Ross Hempel, on working in with Dr. Noehren Division of Physical Therapy
What (or who) inspired you to pursue hands-on research experience?
Coming to UK, I have heard research being thrown around since the second I set foot on campus. UK wanting to eventually make it into the top 20 for research schools, and me being a biology major, I know many professors are here to not only teach but to do research as well. As I have gotten further into my major, I have seen the significance of research to the science field. For this reason, by the time this year (my junior year) rolled around, I was ready to get involved in one of the bases of UK's education plan.
What do you enjoy most about your time in lab or in research in general?
When I first began my research under Dr. Noehren, I had mixed feelings about adding ten hours of research a week to my already packed spring semester. However, after seeing what I was going to be doing as well as what was planned for me, I can honestly say my lab time is my favorite time of the academic week. Being able to narrow down my education to the topics learned during my research has been a breath of fresh air in comparison to the broader topics that are learned undergraduate classes. Being able to focus entirely on anterior cruciate ligament reconstruction surgery, iliotiibal band syndrome and the general biomechanics of the lower extremities has allowed me to learn in totally different ways then I am accustomed to (through journal articles) but will help to gear me toward the type of thinking needed in the health field.
Describe what a day might look like in lab?
There are two types of lab days for me. The first one deals with data collections. During this process, a subject will come in and be run through different tests based on the study being done. Almost all collections I have done up to this point have dealt with ACLR subjects. Before the subject arrives, I am usually involved with the preparation of the reflective markers used during the study as well as the calibration of the camera system. The markers are placed on the subject at predetermined anatomical positions, then the subject is placed on a treadmill that is centrally located among 15 cameras that pick up the markers. The subject is then required to perform certain actions, such as leg raises/rotations and walking/running at various speeds. During this time, I am monitoring the subjects pain by them vocalizing it to me every 2 minutes and recording it for later use. After each test has been run, I am involved with the clean up of the markers and materials used during the trial runs. I know this may seem very confusing so this website may help out if you would like some extra insight http://www.mc.uky.edu/pt/runninginjurylab/index.html. The second portion, and the majority, of my lab time is spent data processing the information taken from the data collections. This requires me to be in the Wethington building, where the computers are set up to run the proper programs to do the processing. I use the data collected, as well the Cortex, LabView and Visual3D programs to obtain 300+ discrete variables that can be used to help determine if there is a true difference between healthy control subjects and subjects who have had ACLR surgery.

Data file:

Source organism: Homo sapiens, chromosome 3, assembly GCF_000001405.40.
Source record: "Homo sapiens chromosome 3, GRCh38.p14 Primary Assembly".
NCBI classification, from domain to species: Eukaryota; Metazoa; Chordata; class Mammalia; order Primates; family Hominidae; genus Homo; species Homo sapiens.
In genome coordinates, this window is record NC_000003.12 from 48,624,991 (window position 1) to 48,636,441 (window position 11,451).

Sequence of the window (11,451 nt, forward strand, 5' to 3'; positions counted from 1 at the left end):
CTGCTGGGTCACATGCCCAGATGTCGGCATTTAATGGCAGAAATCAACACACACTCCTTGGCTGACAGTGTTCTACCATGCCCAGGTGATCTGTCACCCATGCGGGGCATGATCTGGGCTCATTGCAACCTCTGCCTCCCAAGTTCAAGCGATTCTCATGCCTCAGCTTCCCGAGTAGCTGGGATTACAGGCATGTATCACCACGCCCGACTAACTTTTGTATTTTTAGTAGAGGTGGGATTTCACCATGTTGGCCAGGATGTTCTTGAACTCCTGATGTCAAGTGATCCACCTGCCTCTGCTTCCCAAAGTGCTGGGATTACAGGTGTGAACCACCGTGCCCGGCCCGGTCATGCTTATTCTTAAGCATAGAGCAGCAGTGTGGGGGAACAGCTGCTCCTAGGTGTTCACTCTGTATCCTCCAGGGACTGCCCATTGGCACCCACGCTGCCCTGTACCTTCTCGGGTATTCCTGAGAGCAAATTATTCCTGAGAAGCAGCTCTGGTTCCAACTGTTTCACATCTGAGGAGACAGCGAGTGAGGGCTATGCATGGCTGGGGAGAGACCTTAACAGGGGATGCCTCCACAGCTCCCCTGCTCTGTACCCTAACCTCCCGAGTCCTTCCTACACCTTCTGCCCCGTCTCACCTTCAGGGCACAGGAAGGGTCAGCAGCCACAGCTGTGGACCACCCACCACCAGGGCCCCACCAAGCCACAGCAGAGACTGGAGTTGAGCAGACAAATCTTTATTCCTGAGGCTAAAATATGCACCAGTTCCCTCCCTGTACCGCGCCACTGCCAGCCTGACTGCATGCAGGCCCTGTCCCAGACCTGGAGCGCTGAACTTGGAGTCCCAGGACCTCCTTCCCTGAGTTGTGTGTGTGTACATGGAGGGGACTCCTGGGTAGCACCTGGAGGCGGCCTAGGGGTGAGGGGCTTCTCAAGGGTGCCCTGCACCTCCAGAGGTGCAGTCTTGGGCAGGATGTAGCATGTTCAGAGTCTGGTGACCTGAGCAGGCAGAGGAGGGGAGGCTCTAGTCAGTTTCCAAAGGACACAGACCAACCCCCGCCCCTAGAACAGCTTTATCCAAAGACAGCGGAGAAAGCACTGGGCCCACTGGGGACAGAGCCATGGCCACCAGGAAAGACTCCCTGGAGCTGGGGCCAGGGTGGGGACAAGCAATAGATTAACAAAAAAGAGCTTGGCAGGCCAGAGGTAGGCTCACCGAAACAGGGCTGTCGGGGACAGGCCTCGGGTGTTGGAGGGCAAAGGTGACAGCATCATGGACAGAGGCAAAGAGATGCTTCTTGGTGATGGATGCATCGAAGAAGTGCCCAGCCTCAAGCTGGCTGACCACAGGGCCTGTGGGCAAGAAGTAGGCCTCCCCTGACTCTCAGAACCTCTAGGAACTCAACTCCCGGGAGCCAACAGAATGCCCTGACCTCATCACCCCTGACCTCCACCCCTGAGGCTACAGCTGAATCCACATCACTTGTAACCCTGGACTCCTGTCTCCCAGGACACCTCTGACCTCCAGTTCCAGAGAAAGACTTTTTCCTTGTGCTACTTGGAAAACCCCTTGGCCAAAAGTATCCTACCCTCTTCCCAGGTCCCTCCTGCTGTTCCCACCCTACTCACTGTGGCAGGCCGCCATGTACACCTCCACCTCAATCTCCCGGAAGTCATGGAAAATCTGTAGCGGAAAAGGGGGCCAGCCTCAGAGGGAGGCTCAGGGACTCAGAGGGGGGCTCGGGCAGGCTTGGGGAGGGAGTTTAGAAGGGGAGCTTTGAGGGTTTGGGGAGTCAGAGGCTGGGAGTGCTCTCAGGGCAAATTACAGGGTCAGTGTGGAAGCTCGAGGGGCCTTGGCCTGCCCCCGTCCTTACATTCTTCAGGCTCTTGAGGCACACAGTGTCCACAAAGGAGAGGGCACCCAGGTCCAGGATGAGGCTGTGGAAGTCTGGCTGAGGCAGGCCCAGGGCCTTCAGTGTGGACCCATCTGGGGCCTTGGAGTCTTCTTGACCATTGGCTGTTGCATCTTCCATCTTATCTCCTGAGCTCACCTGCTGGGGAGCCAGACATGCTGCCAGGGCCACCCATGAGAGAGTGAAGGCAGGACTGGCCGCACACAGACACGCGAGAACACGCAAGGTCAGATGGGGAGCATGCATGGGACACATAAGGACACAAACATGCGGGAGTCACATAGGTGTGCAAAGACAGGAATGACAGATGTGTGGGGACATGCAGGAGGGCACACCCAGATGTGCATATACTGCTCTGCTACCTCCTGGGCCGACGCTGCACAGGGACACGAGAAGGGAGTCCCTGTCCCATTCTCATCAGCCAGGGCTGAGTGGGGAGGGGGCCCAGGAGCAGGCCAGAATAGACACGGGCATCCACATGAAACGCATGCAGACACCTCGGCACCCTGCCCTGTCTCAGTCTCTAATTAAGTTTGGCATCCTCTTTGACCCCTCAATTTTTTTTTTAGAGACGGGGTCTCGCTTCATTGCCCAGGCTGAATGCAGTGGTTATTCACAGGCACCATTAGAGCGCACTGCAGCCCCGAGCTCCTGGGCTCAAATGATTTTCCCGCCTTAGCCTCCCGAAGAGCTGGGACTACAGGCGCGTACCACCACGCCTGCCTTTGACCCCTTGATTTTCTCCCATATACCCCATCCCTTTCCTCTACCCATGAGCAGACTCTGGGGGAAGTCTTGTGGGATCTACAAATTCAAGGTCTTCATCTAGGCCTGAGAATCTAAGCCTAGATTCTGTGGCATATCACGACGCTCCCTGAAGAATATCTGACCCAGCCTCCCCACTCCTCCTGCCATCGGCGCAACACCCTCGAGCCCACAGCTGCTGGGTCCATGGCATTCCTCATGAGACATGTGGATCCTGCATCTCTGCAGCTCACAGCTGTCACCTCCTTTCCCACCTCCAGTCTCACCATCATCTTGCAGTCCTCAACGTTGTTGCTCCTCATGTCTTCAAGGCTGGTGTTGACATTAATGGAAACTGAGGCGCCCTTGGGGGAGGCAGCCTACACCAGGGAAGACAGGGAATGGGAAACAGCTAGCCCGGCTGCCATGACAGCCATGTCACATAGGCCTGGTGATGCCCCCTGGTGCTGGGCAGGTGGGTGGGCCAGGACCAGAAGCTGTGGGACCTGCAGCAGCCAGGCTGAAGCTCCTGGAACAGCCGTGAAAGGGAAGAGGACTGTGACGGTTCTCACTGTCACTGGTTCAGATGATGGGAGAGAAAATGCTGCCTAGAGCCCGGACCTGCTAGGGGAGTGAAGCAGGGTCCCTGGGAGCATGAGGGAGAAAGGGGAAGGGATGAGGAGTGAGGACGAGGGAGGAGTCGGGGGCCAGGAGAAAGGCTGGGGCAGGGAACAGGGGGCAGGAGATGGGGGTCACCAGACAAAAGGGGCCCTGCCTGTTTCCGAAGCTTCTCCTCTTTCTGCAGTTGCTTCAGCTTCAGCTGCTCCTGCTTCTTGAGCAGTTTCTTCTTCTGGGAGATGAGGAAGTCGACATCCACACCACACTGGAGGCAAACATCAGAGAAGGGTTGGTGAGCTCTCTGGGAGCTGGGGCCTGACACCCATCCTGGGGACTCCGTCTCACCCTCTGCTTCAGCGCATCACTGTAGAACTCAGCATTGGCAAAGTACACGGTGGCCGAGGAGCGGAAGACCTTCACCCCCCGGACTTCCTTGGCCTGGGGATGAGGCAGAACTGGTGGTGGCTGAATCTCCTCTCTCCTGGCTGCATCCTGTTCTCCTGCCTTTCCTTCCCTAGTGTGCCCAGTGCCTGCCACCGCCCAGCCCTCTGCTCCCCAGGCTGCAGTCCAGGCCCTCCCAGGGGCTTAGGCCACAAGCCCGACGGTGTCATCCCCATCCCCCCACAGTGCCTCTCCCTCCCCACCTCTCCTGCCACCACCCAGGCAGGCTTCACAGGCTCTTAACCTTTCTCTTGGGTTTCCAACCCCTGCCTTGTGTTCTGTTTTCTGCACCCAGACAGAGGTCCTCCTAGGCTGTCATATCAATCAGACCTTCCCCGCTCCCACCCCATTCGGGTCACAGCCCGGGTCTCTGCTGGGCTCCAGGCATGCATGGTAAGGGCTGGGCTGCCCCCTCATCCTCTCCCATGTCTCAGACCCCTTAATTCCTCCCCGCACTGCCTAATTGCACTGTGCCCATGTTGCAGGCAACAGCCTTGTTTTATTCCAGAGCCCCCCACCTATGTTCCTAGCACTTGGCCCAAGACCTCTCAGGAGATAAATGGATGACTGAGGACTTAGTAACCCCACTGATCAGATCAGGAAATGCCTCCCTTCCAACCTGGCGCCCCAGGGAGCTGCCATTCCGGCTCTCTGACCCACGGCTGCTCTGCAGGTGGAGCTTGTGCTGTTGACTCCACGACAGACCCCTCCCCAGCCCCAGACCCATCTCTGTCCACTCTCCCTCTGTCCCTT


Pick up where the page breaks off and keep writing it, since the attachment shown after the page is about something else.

At what point in your education did you realize this might be an opportunity for you?
Not until last Fall did I actually think I would be doing undergraduate research. Towards the end of that semester, I sent out various emails to prospective mentors and ended up meeting with Dr. Noehren to discuss possible research options for this Spring. Obviously those talks went well, as I am now contributing 10 hours a week to help him and his graduate students with their studies, and will eventually will be given more responsibility with the IT band study that has yet to begin.